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Prevalence of Sleep Disorders Among U.S. Military Veterans on the Rise

Jul 18, 2016 06:26 AM EDT

A new study revealed that the age-adjusted prevalence of any sleep disorder diagnosis among U.S. military veterans have risen by 600 percent over an 11-year period.

The study, published in the journal Sleep, showed that the age-adjusted prevalence of sleep disorder among U.S. veterans have increase to nearly 6 percent in 2010 from the less than 1 percent in 2000.

For the study, the researchers analyzed a total sample of 9,786,778 veterans seeking care in the Veterans Health Administration system between 2000 and 2010. The researchers accessed the national Veterans Administration Informatics and Computing Infrastructure database for the electronic medical records of the veterans. The then defined the cases using diagnostic codes specified by the American Academy of Sleep Medicine.

Among those, 751,502 were diagnosed with at least one sleep disorder. The researchers summarized age-adjusted annual prevalence by sex, race, combat exposure, body mass index, and comorbid diagnoses.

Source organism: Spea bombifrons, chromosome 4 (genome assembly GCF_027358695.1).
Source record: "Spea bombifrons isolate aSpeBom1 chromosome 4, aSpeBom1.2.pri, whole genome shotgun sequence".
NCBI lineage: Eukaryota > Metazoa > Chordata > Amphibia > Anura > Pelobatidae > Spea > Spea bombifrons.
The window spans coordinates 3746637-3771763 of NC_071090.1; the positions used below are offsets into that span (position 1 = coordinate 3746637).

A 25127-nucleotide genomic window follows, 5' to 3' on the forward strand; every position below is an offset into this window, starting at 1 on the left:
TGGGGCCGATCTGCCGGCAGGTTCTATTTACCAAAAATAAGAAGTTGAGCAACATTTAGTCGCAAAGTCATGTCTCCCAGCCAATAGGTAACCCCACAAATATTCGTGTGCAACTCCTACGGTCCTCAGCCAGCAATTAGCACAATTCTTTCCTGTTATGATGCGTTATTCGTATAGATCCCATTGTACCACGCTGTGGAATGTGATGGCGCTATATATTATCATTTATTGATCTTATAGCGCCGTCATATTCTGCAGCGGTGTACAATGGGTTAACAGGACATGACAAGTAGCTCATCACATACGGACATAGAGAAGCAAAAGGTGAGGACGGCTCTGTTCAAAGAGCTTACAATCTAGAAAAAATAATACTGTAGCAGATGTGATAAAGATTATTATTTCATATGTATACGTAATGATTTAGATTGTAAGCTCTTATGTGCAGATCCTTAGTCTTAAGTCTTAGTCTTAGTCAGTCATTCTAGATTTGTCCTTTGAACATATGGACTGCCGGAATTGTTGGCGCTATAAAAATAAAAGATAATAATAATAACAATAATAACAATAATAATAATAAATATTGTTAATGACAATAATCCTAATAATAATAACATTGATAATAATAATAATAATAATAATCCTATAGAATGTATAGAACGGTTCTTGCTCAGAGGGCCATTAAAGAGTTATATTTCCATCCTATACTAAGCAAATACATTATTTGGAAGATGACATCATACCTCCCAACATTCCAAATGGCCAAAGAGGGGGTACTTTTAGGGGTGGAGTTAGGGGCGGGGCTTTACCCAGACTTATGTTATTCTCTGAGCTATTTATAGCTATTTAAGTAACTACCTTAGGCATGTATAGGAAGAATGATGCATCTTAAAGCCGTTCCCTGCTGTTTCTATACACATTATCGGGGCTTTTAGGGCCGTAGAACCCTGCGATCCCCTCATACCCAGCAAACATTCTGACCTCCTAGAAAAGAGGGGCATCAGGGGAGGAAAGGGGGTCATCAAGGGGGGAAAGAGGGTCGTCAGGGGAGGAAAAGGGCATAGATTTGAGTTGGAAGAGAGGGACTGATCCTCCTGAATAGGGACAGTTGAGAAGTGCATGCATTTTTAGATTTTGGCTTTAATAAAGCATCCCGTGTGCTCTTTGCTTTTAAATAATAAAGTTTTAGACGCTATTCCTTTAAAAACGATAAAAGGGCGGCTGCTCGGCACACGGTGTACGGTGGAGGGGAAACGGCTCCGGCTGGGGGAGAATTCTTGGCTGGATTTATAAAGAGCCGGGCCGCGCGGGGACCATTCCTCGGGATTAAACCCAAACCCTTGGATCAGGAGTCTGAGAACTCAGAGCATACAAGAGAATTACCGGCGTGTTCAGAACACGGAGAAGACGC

Sleep apnea is the most common sleep disorder to be diagnosed, with 47 percent of the study sample, followed by insomnia with 26 percent.

Sleep apnea is a common sleep disorder that occurs when an individual experiences one or more pauses in breathing or shallow breaths during sleep. These breathing pauses may last from a few seconds to minutes and may occur 30 times or more within an hour.

On the other hand, insomnia is a persistent sleep disorder that makes it hard for an individual to fall asleep, stay asleep or both. People with insomnia often awaken feeling unrefreshed and tired.

According to a press release, the prevalence rate of veterans suffering from post-traumatic stress disorder (PTSD) has tripled within the 11-year study period. Additionally, 16 percent of veterans with PTSD were diagnosed with sleep disorder, the highest among various health conditions.

Meanwhile, veterans diagnosed with cardiovascular disease, cancer, or other chronic diseases were more likely to develop sleep disorders relative to those without comorbid conditions.

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